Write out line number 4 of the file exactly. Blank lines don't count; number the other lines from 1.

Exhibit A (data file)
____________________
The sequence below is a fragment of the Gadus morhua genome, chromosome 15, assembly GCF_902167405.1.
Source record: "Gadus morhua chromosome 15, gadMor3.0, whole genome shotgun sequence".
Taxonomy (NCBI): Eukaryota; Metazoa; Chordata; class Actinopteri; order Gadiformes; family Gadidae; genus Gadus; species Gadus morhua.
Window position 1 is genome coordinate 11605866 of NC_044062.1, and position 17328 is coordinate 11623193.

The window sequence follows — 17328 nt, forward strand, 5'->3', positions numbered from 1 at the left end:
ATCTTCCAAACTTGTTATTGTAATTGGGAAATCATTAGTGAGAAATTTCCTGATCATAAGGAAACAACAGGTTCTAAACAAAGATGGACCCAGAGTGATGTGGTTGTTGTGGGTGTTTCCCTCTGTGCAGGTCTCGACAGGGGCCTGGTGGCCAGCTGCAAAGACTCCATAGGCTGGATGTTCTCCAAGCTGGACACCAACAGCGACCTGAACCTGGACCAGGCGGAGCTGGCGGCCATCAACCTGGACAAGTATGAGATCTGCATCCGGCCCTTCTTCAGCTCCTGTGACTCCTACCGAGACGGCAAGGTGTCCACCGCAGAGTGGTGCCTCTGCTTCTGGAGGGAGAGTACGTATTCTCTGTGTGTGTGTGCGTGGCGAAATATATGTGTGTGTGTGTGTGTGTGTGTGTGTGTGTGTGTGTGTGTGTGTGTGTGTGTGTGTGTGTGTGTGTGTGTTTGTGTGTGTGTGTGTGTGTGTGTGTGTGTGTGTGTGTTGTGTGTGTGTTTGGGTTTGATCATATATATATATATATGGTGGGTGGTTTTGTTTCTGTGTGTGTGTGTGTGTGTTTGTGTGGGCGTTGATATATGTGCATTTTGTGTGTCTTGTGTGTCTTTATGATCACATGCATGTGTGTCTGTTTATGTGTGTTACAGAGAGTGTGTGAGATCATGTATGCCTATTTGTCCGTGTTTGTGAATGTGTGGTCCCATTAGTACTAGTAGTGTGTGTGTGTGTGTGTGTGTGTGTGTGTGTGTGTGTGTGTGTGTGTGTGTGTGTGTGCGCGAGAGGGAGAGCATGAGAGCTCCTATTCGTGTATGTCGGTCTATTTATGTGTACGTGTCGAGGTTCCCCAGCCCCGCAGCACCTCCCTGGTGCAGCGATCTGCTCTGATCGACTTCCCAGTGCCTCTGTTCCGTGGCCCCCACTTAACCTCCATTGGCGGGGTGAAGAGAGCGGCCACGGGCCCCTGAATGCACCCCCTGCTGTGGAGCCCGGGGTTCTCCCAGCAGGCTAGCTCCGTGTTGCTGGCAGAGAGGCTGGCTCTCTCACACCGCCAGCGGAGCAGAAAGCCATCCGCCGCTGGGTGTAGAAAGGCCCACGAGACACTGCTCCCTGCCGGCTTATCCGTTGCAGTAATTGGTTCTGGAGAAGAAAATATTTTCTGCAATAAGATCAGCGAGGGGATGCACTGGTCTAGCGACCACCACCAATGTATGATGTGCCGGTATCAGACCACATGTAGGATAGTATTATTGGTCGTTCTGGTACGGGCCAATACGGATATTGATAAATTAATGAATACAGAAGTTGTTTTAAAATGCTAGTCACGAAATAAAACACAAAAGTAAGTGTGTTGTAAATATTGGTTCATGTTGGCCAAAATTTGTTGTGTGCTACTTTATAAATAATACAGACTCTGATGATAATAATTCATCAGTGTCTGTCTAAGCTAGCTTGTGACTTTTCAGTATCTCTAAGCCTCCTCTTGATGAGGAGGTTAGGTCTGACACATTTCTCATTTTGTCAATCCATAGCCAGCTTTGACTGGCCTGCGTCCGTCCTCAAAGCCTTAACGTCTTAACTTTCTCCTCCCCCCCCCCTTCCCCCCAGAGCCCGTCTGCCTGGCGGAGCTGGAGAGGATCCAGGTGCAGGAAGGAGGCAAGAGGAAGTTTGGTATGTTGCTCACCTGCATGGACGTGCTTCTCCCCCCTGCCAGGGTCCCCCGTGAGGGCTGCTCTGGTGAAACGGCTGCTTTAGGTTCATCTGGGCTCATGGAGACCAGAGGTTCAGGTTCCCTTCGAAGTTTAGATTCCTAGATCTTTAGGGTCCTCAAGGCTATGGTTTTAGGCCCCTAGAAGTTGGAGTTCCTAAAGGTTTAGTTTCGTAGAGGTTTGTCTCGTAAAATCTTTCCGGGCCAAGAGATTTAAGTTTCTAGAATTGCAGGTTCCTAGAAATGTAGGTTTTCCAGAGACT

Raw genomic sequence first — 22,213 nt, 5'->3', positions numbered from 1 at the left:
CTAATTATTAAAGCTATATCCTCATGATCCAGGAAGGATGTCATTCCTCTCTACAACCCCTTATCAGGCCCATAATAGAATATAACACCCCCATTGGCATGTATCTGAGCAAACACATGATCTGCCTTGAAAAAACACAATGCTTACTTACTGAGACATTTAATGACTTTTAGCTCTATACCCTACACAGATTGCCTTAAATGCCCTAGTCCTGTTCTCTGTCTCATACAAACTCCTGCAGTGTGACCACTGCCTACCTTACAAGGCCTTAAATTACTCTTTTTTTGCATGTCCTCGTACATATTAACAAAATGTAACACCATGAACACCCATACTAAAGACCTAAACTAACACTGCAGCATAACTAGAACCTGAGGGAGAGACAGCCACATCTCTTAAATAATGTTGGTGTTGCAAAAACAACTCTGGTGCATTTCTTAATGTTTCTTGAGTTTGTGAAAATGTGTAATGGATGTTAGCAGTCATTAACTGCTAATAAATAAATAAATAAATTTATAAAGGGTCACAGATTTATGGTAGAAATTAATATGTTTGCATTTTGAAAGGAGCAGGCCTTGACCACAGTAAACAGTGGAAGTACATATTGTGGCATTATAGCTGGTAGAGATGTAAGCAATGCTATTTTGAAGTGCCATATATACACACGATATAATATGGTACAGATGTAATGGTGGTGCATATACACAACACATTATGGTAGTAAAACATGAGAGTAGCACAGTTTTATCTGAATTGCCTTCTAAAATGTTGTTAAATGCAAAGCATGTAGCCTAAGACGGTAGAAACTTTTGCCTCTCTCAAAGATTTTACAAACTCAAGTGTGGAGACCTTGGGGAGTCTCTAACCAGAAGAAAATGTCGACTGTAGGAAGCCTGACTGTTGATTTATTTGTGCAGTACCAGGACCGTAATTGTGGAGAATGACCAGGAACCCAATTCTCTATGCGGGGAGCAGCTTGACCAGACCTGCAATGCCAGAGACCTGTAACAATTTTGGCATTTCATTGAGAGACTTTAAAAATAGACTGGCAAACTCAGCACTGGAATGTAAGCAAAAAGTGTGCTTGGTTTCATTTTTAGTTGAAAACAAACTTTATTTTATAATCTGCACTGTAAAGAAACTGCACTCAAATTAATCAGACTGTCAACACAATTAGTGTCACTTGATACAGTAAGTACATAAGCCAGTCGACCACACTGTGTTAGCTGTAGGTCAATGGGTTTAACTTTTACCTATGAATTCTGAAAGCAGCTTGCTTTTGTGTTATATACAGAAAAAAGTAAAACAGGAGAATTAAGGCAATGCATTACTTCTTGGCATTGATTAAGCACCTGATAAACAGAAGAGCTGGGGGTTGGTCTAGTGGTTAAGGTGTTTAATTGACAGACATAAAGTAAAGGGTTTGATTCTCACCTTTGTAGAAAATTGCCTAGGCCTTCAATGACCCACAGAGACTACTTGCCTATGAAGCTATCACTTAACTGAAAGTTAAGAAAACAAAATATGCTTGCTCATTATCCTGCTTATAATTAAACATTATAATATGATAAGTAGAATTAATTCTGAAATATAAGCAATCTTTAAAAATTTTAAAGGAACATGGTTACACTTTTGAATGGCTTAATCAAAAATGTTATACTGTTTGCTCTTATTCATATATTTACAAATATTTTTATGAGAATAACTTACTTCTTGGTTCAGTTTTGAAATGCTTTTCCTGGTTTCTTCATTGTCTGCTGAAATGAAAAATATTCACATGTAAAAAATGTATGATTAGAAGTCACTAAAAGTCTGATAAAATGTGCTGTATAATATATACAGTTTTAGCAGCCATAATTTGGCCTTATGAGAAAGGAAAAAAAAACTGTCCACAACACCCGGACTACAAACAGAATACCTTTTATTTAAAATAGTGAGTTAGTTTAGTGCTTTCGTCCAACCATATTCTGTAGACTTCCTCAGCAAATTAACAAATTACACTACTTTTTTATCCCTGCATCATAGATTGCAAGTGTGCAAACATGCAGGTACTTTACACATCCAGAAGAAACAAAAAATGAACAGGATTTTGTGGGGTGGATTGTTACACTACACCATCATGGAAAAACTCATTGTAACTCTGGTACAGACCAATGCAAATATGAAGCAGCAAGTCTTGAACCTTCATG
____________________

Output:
Window position 1 is genome coordinate 11605866 of NC_044062.1, and position 17328 is coordinate 11623193.